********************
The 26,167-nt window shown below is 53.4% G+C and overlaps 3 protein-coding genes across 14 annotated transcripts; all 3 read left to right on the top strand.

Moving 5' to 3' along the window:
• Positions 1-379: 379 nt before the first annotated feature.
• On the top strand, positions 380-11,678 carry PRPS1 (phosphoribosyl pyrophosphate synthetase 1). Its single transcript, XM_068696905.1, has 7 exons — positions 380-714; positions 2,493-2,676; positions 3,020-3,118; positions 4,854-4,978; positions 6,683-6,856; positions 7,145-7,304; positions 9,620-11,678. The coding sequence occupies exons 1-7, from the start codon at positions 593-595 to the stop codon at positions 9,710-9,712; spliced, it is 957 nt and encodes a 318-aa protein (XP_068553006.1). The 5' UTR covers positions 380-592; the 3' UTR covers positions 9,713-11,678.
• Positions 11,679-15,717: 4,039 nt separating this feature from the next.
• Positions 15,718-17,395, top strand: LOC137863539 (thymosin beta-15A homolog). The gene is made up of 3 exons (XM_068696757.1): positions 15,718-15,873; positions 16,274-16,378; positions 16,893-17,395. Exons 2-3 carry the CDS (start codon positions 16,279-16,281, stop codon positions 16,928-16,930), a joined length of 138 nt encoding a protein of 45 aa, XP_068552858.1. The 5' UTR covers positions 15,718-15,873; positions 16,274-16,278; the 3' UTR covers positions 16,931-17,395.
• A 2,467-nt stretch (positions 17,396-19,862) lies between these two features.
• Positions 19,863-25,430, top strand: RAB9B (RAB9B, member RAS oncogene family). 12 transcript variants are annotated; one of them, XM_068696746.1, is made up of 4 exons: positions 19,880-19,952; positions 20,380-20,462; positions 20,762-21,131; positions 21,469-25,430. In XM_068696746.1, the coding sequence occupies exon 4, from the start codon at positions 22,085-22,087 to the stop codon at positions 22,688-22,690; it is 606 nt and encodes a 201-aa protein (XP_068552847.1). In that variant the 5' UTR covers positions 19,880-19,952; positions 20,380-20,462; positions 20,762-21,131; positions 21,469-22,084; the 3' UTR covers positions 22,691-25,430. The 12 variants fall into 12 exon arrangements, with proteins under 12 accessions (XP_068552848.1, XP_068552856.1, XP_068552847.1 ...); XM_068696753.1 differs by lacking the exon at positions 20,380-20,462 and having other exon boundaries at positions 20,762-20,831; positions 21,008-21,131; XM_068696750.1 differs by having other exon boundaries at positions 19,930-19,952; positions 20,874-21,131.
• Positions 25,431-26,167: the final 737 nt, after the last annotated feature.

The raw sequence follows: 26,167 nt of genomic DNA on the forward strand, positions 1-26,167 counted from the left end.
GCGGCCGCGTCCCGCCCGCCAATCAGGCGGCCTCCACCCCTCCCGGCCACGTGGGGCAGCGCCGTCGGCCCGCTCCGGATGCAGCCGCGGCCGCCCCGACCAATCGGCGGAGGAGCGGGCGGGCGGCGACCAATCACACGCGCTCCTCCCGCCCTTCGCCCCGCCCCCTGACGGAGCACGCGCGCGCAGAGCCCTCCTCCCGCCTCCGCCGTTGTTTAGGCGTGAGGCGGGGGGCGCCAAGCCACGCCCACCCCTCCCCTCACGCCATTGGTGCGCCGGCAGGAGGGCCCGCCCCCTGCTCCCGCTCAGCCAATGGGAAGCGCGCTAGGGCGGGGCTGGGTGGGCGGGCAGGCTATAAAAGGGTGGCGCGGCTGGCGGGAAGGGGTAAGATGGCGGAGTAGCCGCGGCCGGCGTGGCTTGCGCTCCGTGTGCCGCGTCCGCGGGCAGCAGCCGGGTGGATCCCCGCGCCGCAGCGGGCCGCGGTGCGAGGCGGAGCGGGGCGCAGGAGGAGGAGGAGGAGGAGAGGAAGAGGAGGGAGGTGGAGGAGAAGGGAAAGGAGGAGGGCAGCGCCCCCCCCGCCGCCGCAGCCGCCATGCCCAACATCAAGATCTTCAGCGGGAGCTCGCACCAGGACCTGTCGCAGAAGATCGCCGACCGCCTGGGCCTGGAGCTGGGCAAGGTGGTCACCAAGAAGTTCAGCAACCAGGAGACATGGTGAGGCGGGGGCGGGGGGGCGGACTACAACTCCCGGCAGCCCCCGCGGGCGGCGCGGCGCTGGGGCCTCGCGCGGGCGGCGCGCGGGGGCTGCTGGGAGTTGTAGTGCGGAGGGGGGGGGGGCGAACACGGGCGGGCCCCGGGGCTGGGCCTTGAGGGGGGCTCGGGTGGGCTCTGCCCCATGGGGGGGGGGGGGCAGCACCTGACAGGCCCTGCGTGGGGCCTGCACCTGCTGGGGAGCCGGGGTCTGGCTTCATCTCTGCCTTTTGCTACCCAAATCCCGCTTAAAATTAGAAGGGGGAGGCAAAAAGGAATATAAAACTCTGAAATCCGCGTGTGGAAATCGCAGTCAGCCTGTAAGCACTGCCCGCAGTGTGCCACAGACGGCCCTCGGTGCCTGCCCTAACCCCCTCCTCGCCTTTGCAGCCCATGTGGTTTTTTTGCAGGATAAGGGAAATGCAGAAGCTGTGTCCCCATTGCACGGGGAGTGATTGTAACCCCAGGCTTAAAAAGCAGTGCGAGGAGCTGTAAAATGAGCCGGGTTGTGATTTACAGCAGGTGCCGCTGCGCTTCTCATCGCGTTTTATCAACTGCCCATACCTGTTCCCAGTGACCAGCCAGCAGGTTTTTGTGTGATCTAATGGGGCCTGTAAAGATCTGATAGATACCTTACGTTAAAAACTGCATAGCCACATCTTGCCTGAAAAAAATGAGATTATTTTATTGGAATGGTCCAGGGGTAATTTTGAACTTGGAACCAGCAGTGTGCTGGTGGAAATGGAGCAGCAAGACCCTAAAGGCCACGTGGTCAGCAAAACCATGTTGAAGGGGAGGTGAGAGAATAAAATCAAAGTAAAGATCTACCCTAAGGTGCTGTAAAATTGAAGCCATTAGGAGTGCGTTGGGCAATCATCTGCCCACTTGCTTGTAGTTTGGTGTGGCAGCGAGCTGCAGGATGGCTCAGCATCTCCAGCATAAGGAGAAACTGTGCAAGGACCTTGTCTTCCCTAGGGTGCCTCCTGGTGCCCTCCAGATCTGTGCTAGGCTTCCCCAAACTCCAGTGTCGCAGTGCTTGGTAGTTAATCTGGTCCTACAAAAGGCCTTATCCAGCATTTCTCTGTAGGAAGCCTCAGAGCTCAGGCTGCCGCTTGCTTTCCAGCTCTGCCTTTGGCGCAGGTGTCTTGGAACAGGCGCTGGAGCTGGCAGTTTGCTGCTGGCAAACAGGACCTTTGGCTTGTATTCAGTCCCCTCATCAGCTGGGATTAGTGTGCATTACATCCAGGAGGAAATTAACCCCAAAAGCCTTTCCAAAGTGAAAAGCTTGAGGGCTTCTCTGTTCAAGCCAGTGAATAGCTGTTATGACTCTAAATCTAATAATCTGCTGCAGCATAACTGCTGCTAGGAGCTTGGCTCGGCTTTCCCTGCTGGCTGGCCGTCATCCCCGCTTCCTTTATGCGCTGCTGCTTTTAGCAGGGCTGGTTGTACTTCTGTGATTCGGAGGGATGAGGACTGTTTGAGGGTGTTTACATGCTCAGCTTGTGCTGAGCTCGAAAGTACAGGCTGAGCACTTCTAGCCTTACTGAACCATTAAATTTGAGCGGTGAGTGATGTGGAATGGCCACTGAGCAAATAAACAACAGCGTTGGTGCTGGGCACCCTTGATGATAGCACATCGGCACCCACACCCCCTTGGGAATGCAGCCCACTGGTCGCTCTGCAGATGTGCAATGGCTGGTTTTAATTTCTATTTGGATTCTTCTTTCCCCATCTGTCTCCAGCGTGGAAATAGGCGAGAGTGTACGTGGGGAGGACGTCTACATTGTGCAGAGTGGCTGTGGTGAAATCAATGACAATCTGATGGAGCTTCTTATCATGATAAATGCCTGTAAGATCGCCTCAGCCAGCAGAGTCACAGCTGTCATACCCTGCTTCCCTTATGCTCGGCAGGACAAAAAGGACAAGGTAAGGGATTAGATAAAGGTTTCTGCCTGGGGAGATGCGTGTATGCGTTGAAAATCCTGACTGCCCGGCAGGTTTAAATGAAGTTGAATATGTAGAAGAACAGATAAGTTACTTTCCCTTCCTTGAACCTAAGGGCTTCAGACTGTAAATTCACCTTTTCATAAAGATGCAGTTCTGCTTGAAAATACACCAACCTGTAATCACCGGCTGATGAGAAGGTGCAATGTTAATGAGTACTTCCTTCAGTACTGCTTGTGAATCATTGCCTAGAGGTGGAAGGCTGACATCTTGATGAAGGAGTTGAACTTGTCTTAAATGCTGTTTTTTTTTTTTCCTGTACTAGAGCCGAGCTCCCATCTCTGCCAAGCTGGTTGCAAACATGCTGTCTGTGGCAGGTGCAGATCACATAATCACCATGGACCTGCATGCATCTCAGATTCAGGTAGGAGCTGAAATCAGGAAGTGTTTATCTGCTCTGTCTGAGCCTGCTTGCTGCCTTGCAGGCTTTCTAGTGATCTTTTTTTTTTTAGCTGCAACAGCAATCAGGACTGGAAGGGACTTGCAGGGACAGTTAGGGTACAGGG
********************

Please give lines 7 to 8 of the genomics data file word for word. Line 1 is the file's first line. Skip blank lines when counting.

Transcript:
• A 2,467-nt stretch (positions 17,396-19,862) lies between these two features.
• Positions 19,863-25,430, top strand: RAB9B (RAB9B, member RAS oncogene family). 12 transcript variants are annotated; one of them, XM_068696746.1, is made up of 4 exons: positions 19,880-19,952; positions 20,380-20,462; positions 20,762-21,131; positions 21,469-25,430. In XM_068696746.1, the coding sequence occupies exon 4, from the start codon at positions 22,085-22,087 to the stop codon at positions 22,688-22,690; it is 606 nt and encodes a 201-aa protein (XP_068552847.1). In that variant the 5' UTR covers positions 19,880-19,952; positions 20,380-20,462; positions 20,762-21,131; positions 21,469-22,084; the 3' UTR covers positions 22,691-25,430. The 12 variants fall into 12 exon arrangements, with proteins under 12 accessions (XP_068552848.1, XP_068552856.1, XP_068552847.1 ...); XM_068696753.1 differs by lacking the exon at positions 20,380-20,462 and having other exon boundaries at positions 20,762-20,831; positions 21,008-21,131; XM_068696750.1 differs by having other exon boundaries at positions 19,930-19,952; positions 20,874-21,131.